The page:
Friday, 12 September 2008

Nick Ibscher 2

Updated 17/09/08 re Joel Colomby, Frankie Thornhill

A celebration of life for Nick Ibscher will be held Sept. 27 at the Toronto home of Noreen Rosbach of the Globe and Mail.

You can RSVP Noreen for the 1 p.m. wine and cheese gathering by e-mail at

And Jan Murphy, news editor at the Kingston Whig-Standard, says friends and former colleagues played a round of golf in his honour in Kingston."

Nick, a 1970s Ryerson journalism student, worked at Canadian Press in Toronto before hired by the Toronto Sun in the mid 1980s. He made a detour to the Toronto Star in the late 1990s, for about a year, then worked at the Kingston Whig-Standard from 2000 to 2005 and joined the Calgary Herald in 2006.

Always friendly on the job, always professional.

(Our thanks to Sandra Macklin, a friend of Nick's since their Ryerson years, for the photo, taken at the SkyDome during a Jays 1992 World Series game.)

More memories of Nick;

Frankie Thornhill, Calgary Herald: "Happily, Nick's kitties are learning the joys of outdoor life and how to get along with two dogs and one or two other cats at Nick's sister's in Ontario.

"I also golfed often with Nick and his enthusiasm for life was infectious. I miss him."

Joel Colomby, veteran Toronto Sun sports department staffer: "Like everyone who knew him, I was stunned to hear this tragic news.

"My fondest recollections of Nick go back to our days at Ryerson in the early 1970s, when we were the 1-2 punch on the Journalism 30s intramural ball hockey team. Don't laugh. Ball hockey was a huge deal at Rye back then with more than 30 teams competing.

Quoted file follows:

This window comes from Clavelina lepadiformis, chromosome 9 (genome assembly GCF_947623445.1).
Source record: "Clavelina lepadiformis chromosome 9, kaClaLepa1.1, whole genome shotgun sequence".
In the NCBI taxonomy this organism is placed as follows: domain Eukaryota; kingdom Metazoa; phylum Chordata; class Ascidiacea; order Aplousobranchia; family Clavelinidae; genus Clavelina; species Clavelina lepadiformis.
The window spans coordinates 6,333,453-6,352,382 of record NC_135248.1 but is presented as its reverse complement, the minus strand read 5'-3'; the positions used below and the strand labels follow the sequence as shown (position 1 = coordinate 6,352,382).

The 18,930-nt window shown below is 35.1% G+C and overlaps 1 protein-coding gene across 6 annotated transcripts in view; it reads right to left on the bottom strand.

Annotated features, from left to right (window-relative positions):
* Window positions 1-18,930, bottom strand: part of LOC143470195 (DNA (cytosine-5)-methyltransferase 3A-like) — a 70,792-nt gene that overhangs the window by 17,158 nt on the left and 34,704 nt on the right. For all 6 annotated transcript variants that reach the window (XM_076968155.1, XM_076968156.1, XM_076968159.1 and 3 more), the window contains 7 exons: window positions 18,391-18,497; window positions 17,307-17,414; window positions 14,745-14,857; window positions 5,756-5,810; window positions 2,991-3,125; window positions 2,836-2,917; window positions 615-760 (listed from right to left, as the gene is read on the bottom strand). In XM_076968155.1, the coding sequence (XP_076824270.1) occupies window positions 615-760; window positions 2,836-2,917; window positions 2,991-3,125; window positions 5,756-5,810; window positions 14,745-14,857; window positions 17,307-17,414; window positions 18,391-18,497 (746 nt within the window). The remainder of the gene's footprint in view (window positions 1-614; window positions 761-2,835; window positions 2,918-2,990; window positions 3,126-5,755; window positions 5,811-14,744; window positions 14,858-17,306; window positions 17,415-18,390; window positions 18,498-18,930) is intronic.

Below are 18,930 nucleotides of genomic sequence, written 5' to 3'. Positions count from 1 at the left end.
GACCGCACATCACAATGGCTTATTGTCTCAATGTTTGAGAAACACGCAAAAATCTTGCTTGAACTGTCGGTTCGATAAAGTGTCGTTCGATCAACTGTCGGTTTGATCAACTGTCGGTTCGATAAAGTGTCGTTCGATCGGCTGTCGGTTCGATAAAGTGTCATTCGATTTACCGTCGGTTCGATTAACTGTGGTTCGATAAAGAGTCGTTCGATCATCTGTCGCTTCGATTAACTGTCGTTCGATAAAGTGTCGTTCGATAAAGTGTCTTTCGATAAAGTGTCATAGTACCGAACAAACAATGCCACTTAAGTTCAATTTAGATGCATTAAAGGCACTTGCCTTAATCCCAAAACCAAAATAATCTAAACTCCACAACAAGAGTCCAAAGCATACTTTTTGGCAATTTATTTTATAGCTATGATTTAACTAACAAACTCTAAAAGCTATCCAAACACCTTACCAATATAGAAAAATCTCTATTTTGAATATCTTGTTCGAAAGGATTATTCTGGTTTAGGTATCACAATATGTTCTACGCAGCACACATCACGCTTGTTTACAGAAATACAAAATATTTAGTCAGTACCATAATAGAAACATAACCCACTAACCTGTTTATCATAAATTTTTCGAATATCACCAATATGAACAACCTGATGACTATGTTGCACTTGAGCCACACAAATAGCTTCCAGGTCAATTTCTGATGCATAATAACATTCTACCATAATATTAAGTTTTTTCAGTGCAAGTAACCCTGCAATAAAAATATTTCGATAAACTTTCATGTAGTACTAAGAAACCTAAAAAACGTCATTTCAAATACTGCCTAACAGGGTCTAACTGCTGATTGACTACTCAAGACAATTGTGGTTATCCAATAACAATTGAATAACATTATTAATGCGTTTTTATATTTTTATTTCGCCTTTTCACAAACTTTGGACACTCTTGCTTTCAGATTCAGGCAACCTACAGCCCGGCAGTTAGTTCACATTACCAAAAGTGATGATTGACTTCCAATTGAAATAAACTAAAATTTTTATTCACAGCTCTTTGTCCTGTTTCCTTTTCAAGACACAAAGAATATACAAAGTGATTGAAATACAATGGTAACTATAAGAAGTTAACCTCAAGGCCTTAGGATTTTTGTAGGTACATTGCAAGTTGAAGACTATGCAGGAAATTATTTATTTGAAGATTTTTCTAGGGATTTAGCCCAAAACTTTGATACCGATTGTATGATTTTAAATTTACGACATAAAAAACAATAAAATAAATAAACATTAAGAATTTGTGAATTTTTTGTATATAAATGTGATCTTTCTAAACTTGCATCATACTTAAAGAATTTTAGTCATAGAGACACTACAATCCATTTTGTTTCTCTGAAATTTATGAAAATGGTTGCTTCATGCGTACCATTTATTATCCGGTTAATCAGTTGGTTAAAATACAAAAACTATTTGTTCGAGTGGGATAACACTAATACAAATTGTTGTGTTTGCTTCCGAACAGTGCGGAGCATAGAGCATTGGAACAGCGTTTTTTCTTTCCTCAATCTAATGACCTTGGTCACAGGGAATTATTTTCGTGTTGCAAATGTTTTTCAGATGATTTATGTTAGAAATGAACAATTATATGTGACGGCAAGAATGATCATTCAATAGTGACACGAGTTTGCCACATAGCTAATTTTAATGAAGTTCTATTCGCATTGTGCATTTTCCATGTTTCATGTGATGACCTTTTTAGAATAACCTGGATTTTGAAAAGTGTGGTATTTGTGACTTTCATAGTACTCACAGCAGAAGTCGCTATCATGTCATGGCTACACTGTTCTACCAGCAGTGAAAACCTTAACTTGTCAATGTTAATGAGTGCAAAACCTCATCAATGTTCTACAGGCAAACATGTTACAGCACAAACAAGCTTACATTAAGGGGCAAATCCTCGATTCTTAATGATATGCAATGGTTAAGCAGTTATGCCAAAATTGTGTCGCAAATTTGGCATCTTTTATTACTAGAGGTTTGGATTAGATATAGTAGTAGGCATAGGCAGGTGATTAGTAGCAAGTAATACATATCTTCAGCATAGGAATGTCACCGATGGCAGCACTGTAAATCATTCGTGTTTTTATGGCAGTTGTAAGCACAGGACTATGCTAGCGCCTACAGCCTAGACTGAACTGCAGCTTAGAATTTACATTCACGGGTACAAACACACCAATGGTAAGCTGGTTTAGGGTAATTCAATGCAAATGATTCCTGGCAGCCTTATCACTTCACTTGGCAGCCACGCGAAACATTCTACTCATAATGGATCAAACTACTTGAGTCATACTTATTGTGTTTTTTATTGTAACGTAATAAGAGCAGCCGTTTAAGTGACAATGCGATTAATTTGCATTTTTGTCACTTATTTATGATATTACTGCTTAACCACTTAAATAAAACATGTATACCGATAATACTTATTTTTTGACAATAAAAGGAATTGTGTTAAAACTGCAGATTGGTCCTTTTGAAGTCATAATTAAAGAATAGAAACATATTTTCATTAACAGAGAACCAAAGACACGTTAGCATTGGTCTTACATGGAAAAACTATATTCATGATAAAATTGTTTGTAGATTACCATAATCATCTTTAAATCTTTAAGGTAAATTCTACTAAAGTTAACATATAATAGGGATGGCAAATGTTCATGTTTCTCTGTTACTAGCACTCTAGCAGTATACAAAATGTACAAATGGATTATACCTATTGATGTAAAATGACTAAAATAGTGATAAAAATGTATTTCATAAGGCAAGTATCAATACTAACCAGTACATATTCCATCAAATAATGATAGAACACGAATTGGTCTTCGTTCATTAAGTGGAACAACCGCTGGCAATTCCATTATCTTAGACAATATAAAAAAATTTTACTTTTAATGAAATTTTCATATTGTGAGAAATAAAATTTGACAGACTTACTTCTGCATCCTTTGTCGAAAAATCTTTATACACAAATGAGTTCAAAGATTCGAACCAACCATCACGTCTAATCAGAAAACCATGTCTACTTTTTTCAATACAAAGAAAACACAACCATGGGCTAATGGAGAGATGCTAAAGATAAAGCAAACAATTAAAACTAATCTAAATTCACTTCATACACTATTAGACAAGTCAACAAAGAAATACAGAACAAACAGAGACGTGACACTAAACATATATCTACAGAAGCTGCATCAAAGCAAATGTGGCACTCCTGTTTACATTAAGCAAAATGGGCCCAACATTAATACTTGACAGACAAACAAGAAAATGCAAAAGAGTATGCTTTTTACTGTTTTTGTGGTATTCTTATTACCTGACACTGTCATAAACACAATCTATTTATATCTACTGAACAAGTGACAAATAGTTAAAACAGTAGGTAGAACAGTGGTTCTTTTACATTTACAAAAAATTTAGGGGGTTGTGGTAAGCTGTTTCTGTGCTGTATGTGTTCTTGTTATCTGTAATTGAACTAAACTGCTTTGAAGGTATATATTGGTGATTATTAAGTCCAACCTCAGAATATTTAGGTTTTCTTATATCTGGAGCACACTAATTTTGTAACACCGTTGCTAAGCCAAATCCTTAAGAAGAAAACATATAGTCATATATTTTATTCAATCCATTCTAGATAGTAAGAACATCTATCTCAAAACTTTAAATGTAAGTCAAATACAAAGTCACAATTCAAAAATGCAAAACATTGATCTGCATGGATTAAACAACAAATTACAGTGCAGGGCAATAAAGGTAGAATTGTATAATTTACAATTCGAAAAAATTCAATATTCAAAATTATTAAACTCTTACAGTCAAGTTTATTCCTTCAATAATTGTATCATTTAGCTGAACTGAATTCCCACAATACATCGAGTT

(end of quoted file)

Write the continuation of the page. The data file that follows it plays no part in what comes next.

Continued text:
"Nick owned the league's most fearsome slapshot. He used a slightly worn-down Blaine Stoughton Sherwood that, to this day I maintain, is the nicest hockey stick I've ever held in my hands. Nick's shot was not only hard, but he could make that red rubber ball-hockey ball dip and curve when he let it go.

"The moment that will stick with me is a game in which we were tied with three seconds to go and a faceoff in our own end. I took the draw while Nick stood, stick already drawn back, beside our own net. I won the faceoff cleanly back to him and he one-timed it the length of the floor and into the net for the winning goal. Typically, it dipped under the goalie's glove at the last second.

"Another time, during a team practice, he rifled one of his patented blasts off the bare back of teammate Terry Bell (who was working out in Vancouver last time I checked) standing about 10 yards away. The welt is probably still there.

"Nick and I renewed our friendship when he joined the Sun and he and Sandra (Macklin) were part of our first fantasy baseball league in the 80s. Their team name fittingly was The Sandranickstas.

"That Nick. Always a way with words."

Tim Fryer, former veteran Sun news desk staffer, now at the Star: "I was sad to hear of Nick's death. I was talking with Nick earlier in the year and he seemed upbeat and confident that things would work out.

"I first met Nick in 1988 when I arrived at the Sun, sat down at a terminal, and was quickly kicked out of my chair by this crazed editor who bore a striking resemblance to Barry Manilow. He insisted on using my desk since he was working on G8 spreads and needed rapid access to the comp room.